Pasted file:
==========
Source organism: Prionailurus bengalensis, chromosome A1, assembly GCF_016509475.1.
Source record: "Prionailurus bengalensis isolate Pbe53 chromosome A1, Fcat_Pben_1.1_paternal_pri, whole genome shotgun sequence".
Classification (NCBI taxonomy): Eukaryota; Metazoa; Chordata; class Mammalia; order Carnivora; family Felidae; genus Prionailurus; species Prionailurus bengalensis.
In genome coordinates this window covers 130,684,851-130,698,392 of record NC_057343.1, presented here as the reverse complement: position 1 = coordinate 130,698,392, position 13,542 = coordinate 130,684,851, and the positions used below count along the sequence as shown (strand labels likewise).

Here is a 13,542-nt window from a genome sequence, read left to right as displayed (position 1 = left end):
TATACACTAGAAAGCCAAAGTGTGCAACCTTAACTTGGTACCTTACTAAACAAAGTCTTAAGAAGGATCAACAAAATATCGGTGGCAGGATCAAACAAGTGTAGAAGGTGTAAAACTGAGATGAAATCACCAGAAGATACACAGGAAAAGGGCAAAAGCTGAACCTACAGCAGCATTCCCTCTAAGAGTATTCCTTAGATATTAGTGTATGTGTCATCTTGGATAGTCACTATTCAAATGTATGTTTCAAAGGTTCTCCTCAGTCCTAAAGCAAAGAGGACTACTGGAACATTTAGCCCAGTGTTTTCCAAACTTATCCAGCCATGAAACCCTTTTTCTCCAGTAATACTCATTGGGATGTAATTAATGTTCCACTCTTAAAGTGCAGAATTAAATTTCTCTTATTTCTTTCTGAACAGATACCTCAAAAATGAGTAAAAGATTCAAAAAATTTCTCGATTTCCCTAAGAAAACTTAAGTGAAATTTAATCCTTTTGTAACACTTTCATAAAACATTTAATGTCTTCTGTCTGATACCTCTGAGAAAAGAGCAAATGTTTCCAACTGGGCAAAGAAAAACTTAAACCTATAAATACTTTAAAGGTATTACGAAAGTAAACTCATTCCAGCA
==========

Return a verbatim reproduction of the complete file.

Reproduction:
Source organism: Prionailurus bengalensis, chromosome A1, assembly GCF_016509475.1.
Source record: "Prionailurus bengalensis isolate Pbe53 chromosome A1, Fcat_Pben_1.1_paternal_pri, whole genome shotgun sequence".
Classification (NCBI taxonomy): Eukaryota; Metazoa; Chordata; class Mammalia; order Carnivora; family Felidae; genus Prionailurus; species Prionailurus bengalensis.
In genome coordinates this window covers 130,684,851-130,698,392 of record NC_057343.1, presented here as the reverse complement: position 1 = coordinate 130,698,392, position 13,542 = coordinate 130,684,851, and the positions used below count along the sequence as shown (strand labels likewise).

Here is a 13,542-nt window from a genome sequence, read left to right as displayed (position 1 = left end):
TATACACTAGAAAGCCAAAGTGTGCAACCTTAACTTGGTACCTTACTAAACAAAGTCTTAAGAAGGATCAACAAAATATCGGTGGCAGGATCAAACAAGTGTAGAAGGTGTAAAACTGAGATGAAATCACCAGAAGATACACAGGAAAAGGGCAAAAGCTGAACCTACAGCAGCATTCCCTCTAAGAGTATTCCTTAGATATTAGTGTATGTGTCATCTTGGATAGTCACTATTCAAATGTATGTTTCAAAGGTTCTCCTCAGTCCTAAAGCAAAGAGGACTACTGGAACATTTAGCCCAGTGTTTTCCAAACTTATCCAGCCATGAAACCCTTTTTCTCCAGTAATACTCATTGGGATGTAATTAATGTTCCACTCTTAAAGTGCAGAATTAAATTTCTCTTATTTCTTTCTGAACAGATACCTCAAAAATGAGTAAAAGATTCAAAAAATTTCTCGATTTCCCTAAGAAAACTTAAGTGAAATTTAATCCTTTTGTAACACTTTCATAAAACATTTAATGTCTTCTGTCTGATACCTCTGAGAAAAGAGCAAATGTTTCCAACTGGGCAAAGAAAAACTTAAACCTATAAATACTTTAAAGGTATTACGAAAGTAAACTCATTCCAGCA